Clifford W. Ashwell was thirty years old, weighed 188 pounds stripped, with no physical disabilities, and as he testified, was "a good physical specimen." He was a Missouri State Highway Patrolman and was paid a salary of $145 per month, or $1,740 per year, and at the time of the hearing was an employee of the State Liquor Department at a salary of $180 per month.

On March 21, 1941, Albert T. Ashwell died as a result of an accident arising out of and in the course of his employment with appellant United States Seed Company. Both the employer and the employee had elected to accept the provisions of the Workmen's Compensation Act, and the employer's liability thereunder was insured by the appellant Aetna Casualty & Surety Company. It was admitted that the employer had received due notice of the accident and that the claim was duly filed and nothing had been paid thereon, and that the employee's average wages were $25 a week.

There were no witnesses at the hearing other than claimants, and Albert G. Ashwell, a brother of Clifford. Albert testified that he had seen his father, on various week-ends, give his brother and sister-in-law money, which he assumed was toward his board or upkeep, and he knew his father had given Clifford money which was applied as a payment on the house. That after they moved to the new house he vouched the information to his father and brother that when the father lived with him the cost of his maintenance ran approximately $4 a week.

Clifford identified an itemized list he had prepared of his expenditures during the year preceding his father's death, showing a total of $2,171.24, to which we will later refer.

The sole issue is whether the claimants were dependents of the deceased employee, within the meaning of the Workmen's Compensation Law. The Commission having determined that question in the negative, on appeal the court should consider only the evidence most favorable to support the finding and award of the Commission, together with all reasonable inferences to be drawn therefrom, and disregard any unfavorable evidence. This has been held by the courts in many cases, some of which are: Gessler v. Liggett & Myers Tobacco Co., Mo.App., 54 S.W.2d 806; Leilich v. Chevrolet Motor Co., 328 Mo. 112, 40 S.W.2d 601; Cobler v. Leonhard Confectionery Co., Mo.App., 138 S.W.2d 728; Conn v. Chestnut Street Realty Co., 235 Mo.App. 309, 133 S.W.2d 1056; Kemmerling v. Karl Koch Erecting Co., 338 Mo. 252, 89 S.W.2d 674.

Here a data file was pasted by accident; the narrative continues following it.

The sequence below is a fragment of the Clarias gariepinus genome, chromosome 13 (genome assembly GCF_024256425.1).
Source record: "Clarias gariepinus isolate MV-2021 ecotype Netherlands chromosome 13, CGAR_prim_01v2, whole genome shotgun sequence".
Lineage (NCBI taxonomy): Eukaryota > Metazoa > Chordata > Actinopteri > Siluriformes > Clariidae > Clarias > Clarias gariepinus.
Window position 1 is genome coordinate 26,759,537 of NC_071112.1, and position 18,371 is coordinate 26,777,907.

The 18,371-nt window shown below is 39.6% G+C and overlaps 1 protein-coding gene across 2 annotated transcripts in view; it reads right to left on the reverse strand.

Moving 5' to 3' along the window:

The respondents do not question this guiding principle of law, but they argue that it is no aid to appellants in this case, because they say the appellants offered no evidence, and therefore the facts are undisputed and there is no conflict in the evidence, and consequently the fact of dependency in this case is a question of law. Whether the claimants herein were dependents of Albert T. Ashwell must be determined with reference to Section 3709, R. S.1939, Subdivision (d), Mo.R.S.A. § 3709 (d), which defines a dependent as a relative by blood or marriage of a deceased employee, who is actually dependent for support, in whole or in part, upon his wages at the time of the injury. The section then provides that the following persons shall be conclusively presumed to be totally dependent for support upon a deceased employee in the following order, (1) a wife upon a husband legally liable for her support; (2) a child under the age of eighteen years, or over that age if physically or mentally incapacitated from wage earning. In all other cases questions of total or partial dependency shall be determined in accordance with the facts at the time of the injury.

Under the specific provision of this Statute where the claimant is admittedly a child under eighteen years of age, or over that age if physically or mentally incapacitated from wage earning, then in such case such child, as a matter of law, is presumed to be a dependent of his father. Of course that is not the situation in this case, where it is conceded that Clifford W. Ashwell is an adult and is a good physical specimen, capable of holding and is holding the very...